Imagine being told by the company that made the door locks on your house that, since those locks are 10 years old now, they're suddenly going to be insecure and there's really no way to secure your house from intruders and thieves unless you run out and buy new locks.

Sucks, doesn't it?


RE: Just A Matter Of Time
By corduroygt on 3/26/2014 12:42:37 PM , Rating: 2
But MS isn't saying people can't use O2003 anymore? It's similar to driving your car to a Ford dealership and them wanting you to sell a new car saying your car is 10 year old and that they won't be able to service 2003 models anymore. Which is fine, there are plenty of places that will service old cars.


RE: Just A Matter Of Time
By Motoman on 3/26/2014 2:41:26 PM , Rating: 2
Not really.

XP/2003 are now forever going to make you vulnerable to security breaches. Saying that "well you can just keep using it anyway" isn't really all that valid, now is it?

There's not the slightest validity to saying it's like an old car the dealer doesn't want to maintain anymore. Your old car isn't going to let someone in and steal your purse because Ford doesn't want to service your door locks anymore.


RE: Just A Matter Of Time
By NellyFromMA on 3/27/2014 1:51:04 PM , Rating: 2
So should MS offer support for XP in perpetuity for life? Who's life? Your's? Bill's?

Are you suggesting MS should do it for free?

Or, should they offer a security service for a fee for those who choose to stay on XP and are overly concerned with security ramifications?

Would you pay? If so, how much? Would it basically just add up to the cost of Windows 7?

See, that's why its going away. Because it doesn't economically make sense.

Your analogy just doesn't fit the reality of what we're discussing. Choose a better one.


RE: Just A Matter Of Time
By NellyFromMA on 3/27/2014 1:48:17 PM , Rating: 2
No one says you have to leave XP. There is no kill-switch for the OS. You can use it as long as you want.

However, MS has decided that it doesn't make any sense to support XP, just as they had for 3.5, 95, 98, ME, 2000 etc.

It's just not new. You can keep using any of those OS including XP. You just aren't going to get updates forever. Starting any moment.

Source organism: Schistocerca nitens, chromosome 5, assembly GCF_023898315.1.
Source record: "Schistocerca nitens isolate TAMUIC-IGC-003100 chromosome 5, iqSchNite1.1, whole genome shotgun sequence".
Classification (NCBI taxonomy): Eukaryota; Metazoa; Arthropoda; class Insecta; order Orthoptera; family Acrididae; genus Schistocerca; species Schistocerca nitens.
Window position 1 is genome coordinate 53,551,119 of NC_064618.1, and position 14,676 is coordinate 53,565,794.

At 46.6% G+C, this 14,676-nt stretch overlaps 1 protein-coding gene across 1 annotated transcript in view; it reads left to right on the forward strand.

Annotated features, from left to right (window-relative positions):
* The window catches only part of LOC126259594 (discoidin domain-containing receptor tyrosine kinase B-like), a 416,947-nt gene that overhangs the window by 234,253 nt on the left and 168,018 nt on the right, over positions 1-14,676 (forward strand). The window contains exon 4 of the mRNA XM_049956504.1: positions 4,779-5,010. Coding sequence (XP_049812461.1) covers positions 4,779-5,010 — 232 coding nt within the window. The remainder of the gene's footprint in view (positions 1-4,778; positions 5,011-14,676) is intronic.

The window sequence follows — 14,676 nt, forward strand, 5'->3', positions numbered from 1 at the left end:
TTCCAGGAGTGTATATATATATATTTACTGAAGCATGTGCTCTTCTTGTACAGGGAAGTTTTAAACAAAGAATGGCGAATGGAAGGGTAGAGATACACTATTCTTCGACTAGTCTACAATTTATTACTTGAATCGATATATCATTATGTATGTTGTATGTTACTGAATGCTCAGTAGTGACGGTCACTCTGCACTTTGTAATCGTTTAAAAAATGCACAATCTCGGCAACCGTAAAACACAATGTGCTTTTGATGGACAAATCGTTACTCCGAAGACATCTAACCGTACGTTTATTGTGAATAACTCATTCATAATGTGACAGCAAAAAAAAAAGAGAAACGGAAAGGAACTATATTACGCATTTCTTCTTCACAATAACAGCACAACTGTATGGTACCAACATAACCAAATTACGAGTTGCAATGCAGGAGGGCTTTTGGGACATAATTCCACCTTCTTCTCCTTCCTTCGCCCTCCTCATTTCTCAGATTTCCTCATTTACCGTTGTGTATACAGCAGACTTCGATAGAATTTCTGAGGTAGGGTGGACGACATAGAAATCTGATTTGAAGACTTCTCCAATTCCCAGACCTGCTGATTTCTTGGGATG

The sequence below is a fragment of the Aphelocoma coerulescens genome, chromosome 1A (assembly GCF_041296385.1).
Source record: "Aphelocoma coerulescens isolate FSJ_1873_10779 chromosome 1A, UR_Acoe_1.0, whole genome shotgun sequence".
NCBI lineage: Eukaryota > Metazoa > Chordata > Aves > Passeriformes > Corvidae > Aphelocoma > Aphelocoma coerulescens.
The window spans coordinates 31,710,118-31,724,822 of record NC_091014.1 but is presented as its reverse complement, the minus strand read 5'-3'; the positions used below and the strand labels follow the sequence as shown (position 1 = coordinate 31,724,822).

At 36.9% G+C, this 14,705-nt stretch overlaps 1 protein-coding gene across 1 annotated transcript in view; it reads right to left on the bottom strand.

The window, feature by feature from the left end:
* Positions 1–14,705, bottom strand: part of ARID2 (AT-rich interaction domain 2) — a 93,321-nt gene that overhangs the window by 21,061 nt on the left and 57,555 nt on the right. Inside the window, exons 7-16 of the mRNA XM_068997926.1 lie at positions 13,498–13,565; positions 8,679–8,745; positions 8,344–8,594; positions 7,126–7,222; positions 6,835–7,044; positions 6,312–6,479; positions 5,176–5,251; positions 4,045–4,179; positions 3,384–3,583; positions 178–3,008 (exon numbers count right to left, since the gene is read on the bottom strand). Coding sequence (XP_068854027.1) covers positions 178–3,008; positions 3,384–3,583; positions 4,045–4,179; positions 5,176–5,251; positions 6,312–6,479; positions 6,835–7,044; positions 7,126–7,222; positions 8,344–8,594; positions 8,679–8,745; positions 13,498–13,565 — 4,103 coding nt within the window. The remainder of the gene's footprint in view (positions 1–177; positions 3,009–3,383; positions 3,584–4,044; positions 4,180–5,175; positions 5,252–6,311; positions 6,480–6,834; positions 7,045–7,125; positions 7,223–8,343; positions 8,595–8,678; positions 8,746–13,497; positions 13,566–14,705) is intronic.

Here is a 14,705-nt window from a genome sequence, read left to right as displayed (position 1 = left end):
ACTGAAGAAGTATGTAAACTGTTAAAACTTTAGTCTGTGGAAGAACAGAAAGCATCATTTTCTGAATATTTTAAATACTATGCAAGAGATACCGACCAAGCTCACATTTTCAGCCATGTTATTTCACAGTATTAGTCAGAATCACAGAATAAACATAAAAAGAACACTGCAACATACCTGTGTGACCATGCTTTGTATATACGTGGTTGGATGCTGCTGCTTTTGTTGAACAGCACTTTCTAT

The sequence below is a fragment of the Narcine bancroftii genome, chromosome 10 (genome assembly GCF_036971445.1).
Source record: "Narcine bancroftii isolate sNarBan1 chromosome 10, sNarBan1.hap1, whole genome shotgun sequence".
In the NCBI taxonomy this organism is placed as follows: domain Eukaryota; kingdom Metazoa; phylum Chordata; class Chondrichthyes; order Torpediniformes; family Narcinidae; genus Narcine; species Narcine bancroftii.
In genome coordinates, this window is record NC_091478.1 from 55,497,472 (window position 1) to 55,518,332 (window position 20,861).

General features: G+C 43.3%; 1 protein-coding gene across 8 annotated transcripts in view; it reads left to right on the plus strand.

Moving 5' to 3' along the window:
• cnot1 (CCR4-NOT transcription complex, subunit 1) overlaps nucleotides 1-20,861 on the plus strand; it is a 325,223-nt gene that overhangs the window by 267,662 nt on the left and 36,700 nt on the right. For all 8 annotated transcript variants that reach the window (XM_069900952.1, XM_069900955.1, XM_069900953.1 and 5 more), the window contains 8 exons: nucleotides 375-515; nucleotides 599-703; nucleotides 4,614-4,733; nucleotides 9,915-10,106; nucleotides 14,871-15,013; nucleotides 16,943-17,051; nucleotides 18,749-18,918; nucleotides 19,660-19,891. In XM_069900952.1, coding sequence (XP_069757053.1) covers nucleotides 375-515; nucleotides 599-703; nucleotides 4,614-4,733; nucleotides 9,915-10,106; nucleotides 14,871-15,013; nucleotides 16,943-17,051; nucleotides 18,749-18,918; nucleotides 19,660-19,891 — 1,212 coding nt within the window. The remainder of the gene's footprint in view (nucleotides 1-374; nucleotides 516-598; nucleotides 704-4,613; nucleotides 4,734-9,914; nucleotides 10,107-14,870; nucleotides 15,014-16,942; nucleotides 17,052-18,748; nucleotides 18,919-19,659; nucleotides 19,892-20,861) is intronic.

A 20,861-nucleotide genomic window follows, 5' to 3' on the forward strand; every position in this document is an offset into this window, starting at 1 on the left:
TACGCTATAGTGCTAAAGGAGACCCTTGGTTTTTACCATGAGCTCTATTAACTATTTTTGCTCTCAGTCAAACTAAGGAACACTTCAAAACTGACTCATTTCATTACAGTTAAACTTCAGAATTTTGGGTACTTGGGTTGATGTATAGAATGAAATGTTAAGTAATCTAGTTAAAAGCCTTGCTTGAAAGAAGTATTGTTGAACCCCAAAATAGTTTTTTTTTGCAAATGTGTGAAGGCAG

quote:
You're horribly out of touch. Virtually no one needs any features in an office suite that weren't present in 2003 (or, really, the Win3.1 version of WordPerfect for that matter). Nor do they need any OS features that aren't present in XP. They're being forced to buy new products, when there's nothing wrong with their old products.


I'm not horribly out of touch, but thanks for making it personal..

On that note, I don't expect ANY software company that ISN'T subscription based to support their product for the entirety of my life. Rather, I expect them to support the product for as long as they STATE. And to that end, you actually got more than that because they already delayed the EOL date. So, you actually got MORE than what MS said you would.

Sure, Office 2003, and XP for that matter, largely reflect the FUNCTIONALITY of todays world from an end-user perspective. What they don't do is offer sufficient SECURITY.

Sorry, but I don't expect MS to support Windows 95 - XP forever. I think the thought that they should is well, horribly out of touch.

Also, no car is garunteed to be safe 10 years after it was purchased. It SHOULD be, IF properly maintained. However, no car manufacturer even offers warranty greater than 10 year, 100,000 miles to my knowledge. That doesn't mean you can't still drive it.

So, that analogy isn't quite right either.


"If a man really wants to make a million dollars, the best way would be to start his own religion." -- Scientology founder L. Ron. Hubbard